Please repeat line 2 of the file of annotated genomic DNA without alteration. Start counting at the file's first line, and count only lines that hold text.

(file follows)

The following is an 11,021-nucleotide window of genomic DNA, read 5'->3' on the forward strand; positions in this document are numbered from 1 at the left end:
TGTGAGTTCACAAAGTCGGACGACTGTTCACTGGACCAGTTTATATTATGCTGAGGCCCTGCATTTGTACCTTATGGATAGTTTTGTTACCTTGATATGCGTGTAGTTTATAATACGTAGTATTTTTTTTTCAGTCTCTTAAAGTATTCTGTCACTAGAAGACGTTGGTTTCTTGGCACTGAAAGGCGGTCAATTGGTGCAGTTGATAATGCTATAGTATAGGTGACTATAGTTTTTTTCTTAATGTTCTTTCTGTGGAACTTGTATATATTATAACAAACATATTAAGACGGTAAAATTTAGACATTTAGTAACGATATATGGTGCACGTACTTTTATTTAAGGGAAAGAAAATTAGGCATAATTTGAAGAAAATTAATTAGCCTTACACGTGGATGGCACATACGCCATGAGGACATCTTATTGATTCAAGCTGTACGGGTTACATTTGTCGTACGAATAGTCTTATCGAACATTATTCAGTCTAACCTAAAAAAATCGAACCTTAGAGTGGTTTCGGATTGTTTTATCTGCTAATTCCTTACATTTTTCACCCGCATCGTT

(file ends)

TGTGAGTTCACAAAGTCGGACGACTGTTCACTGGACCAGTTTATATTATGCTGAGGCCCTGCATTTGTACCTTATGGATAGTTTTGTTACCTTGATATGCGTGTAGTTTATAATACGTAGTATTTTTTTTTCAGTCTCTTAAAGTATTCTGTCACTAGAAGACGTTGGTTTCTTGGCACTGAAAGGCGGTCAATTGGTGCAGTTGATAATGCTATAGTATAGGTGACTATAGTTTTTTTCTTAATGTTCTTTCTGTGGAACTTGTATATATTATAACAAACATATTAAGACGGTAAAATTTAGACATTTAGTAACGATATATGGTGCACGTACTTTTATTTAAGGGAAAGAAAATTAGGCATAATTTGAAGAAAATTAATTAGCCTTACACGTGGATGGCACATACGCCATGAGGACATCTTATTGATTCAAGCTGTACGGGTTACATTTGTCGTACGAATAGTCTTATCGAACATTATTCAGTCTAACCTAAAAAAATCGAACCTTAGAGTGGTTTCGGATTGTTTTATCTGCTAATTCCTTACATTTTTCACCCGCATCGTT